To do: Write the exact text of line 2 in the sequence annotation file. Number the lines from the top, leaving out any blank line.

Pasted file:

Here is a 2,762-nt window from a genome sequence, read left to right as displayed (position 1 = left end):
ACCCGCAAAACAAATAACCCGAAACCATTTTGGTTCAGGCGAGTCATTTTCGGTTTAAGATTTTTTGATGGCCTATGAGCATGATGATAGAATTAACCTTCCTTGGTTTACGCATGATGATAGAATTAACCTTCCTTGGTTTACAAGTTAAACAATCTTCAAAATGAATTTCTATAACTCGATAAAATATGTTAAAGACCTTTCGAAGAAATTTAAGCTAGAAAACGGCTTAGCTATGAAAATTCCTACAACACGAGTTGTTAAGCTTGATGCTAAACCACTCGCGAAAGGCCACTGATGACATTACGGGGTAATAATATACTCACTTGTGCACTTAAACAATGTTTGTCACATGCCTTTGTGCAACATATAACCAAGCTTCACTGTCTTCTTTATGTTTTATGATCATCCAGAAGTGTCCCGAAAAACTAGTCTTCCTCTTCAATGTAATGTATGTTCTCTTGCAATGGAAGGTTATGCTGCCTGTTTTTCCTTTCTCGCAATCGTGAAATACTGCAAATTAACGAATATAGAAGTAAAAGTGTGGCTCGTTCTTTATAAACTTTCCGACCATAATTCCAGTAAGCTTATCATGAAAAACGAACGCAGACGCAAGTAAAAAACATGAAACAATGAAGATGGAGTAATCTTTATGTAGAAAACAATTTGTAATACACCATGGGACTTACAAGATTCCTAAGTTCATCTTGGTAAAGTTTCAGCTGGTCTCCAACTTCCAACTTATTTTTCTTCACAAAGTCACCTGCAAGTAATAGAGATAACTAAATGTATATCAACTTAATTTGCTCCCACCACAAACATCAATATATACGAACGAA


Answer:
ACCCGCAAAACAAATAACCCGAAACCATTTTGGTTCAGGCGAGTCATTTTCGGTTTAAGATTTTTTGATGGCCTATGAGCATGATGATAGAATTAACCTTCCTTGGTTTACGCATGATGATAGAATTAACCTTCCTTGGTTTACAAGTTAAACAATCTTCAAAATGAATTTCTATAACTCGATAAAATATGTTAAAGACCTTTCGAAGAAATTTAAGCTAGAAAACGGCTTAGCTATGAAAATTCCTACAACACGAGTTGTTAAGCTTGATGCTAAACCACTCGCGAAAGGCCACTGATGACATTACGGGGTAATAATATACTCACTTGTGCACTTAAACAATGTTTGTCACATGCCTTTGTGCAACATATAACCAAGCTTCACTGTCTTCTTTATGTTTTATGATCATCCAGAAGTGTCCCGAAAAACTAGTCTTCCTCTTCAATGTAATGTATGTTCTCTTGCAATGGAAGGTTATGCTGCCTGTTTTTCCTTTCTCGCAATCGTGAAATACTGCAAATTAACGAATATAGAAGTAAAAGTGTGGCTCGTTCTTTATAAACTTTCCGACCATAATTCCAGTAAGCTTATCATGAAAAACGAACGCAGACGCAAGTAAAAAACATGAAACAATGAAGATGGAGTAATCTTTATGTAGAAAACAATTTGTAATACACCATGGGACTTACAAGATTCCTAAGTTCATCTTGGTAAAGTTTCAGCTGGTCTCCAACTTCCAACTTATTTTTCTTCACAAAGTCACCTGCAAGTAATAGAGATAACTAAATGTATATCAACTTAATTTGCTCCCACCACAAACATCAATATATACGAACGAA